• Vol. 36 No. 11, 911–919
  • 15 November 2007

Bone Generation in the Reconstruction of a Critical Size Calvarial Defect in an Experimental Model

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ABSTRACT

Objective: This study was designed to investigate the optimal combination of known osteogenic biomaterials with shape conforming struts to achieve calvarial vault reconstruction, using a canine model. Methods: Eighteen adolescent beagles were divided equally into 6 groups. A critical size defect of 6 x 2 cm traversed the sagittal suture. The biomaterials used for calvarial reconstruction were demineralised perforated bone matrix (DBM), recombinant human bone morphogenetic protein-2 (rhBMP2) and autogenous platelet-rich plasma (PRP). The struts used were cobalt chrome (metal) or resorbable plate. The groupings were as follows: 1) DBM + metal, 2) DBM + PRP + metal, 3) DBM + PRP + resorbable plate, 4) DBM + rhBMP2 + metal, 5) DBM + rhBMP2 + PRP + metal, and 6) DBM + rhBMP2 + resorbable plate. Animals were euthanised at 3 months post-surgery. There was no mortality or major complications. Analysis was performed macroscopically, histologically, and with computed tomography (CT). Results: There was complete bony regeneration in the rhBMP2 groups only. Non-rhBMP2 groups had minimal bony ingrowth from the defect edges and on the dural surface, a finding confirmed by CT scan and histology. PRP did not enhance bone regeneration. Shape conformation was good with both metal and resorbable plate. Conclusion: rhBMP2 but not PRP accelerated calvarial regeneration in 3 months. The DBM in the rhBMP2 groups were substituted by new trabecular bone. Shape molding was good with both metal and resorbable plate.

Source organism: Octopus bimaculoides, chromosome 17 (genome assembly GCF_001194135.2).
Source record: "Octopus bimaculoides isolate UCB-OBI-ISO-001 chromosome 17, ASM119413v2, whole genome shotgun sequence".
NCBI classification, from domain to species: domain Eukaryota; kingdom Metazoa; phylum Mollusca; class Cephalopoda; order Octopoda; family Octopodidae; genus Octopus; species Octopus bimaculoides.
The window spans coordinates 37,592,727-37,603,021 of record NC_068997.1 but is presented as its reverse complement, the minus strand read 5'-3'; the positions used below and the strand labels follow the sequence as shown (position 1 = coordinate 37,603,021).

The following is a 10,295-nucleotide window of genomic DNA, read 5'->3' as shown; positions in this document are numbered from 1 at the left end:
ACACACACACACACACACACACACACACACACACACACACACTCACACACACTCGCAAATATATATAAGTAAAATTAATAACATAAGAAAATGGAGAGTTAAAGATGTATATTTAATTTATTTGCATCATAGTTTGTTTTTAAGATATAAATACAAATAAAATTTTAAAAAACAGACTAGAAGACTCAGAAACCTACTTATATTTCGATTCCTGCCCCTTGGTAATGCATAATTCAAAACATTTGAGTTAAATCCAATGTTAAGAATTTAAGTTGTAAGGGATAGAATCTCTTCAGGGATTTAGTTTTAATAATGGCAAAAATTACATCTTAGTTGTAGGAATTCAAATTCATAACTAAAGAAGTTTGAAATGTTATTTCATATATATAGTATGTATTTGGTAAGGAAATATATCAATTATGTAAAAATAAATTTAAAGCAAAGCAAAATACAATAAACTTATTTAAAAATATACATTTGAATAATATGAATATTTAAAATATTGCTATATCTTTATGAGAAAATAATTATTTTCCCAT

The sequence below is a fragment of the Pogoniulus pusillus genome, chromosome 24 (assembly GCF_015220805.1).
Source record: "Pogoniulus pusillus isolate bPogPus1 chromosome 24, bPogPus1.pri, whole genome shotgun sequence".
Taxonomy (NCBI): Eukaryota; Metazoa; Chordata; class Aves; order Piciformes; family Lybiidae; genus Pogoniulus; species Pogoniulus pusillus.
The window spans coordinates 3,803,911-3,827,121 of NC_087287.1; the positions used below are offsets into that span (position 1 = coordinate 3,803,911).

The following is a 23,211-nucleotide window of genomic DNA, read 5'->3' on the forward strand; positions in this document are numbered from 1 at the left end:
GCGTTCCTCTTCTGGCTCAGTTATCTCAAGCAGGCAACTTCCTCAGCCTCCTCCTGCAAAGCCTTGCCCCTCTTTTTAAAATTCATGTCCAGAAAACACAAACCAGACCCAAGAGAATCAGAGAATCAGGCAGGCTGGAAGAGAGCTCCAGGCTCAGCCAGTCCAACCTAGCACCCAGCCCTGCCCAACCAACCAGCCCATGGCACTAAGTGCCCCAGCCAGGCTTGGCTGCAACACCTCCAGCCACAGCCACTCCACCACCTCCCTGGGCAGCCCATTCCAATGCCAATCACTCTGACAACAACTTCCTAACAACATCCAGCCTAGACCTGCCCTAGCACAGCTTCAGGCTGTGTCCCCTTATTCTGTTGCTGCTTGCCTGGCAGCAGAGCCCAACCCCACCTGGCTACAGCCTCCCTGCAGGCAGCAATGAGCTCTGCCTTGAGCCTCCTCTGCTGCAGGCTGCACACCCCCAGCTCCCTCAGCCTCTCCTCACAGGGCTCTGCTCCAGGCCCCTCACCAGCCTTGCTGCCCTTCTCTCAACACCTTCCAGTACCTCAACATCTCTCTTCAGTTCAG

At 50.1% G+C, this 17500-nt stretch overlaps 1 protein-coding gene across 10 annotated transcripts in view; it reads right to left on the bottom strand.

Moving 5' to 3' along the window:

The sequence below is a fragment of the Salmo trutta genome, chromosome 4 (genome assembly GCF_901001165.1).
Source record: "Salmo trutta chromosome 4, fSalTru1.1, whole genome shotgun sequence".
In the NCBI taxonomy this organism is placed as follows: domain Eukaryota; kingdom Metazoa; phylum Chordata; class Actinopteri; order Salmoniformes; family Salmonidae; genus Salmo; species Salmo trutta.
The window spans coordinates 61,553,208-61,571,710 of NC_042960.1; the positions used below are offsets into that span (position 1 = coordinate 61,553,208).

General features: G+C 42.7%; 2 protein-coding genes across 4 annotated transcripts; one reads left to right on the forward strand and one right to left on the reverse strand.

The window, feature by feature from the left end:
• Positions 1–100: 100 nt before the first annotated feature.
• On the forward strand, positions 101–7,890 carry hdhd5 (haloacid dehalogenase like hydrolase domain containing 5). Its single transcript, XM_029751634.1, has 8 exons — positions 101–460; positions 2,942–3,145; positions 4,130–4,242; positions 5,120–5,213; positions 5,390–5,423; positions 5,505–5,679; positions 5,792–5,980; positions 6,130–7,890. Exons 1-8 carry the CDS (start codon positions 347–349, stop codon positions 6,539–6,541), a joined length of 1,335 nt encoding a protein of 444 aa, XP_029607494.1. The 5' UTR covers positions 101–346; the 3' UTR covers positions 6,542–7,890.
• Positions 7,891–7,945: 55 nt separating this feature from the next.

The successful separation of a pair of craniopagus twins resulted in significant cranial vault defects that required reconstruction.1 Previously, calvarial reconstruction in separated craniopagus twins was postponed until adolescence when autologous bone was more plentiful.2 The goals of pediatric calvarial reconstruction are to provide protection for the brain, to enable normal growth of the cranial vault and to reduce deformity of the head shape. Several principles are applicable in pediatric calvarial reconstruction. Autologous bone is the material of choice. Alloplastic materials such as hydroxyapatite are less commonly used because of a lack of osseointegration and a tendency to develop foreign body reactions. Demineralised bone matrix (DBM) is widely used by the authors and has been proven to be safe when obtained from trusted sources.3 DBM is osteoinductive and osteoconductive and becomes mineralised after 1 year. However, it does not provide strength for structural support or maintenance of head shape until neo-osteogenesis is complete. Alternatively, to cover large defects, implantable materials such as titanium mesh and polymer custom made implants may be considered in an adult but not in the growing child, who would outgrow these rigid materials rapidly.

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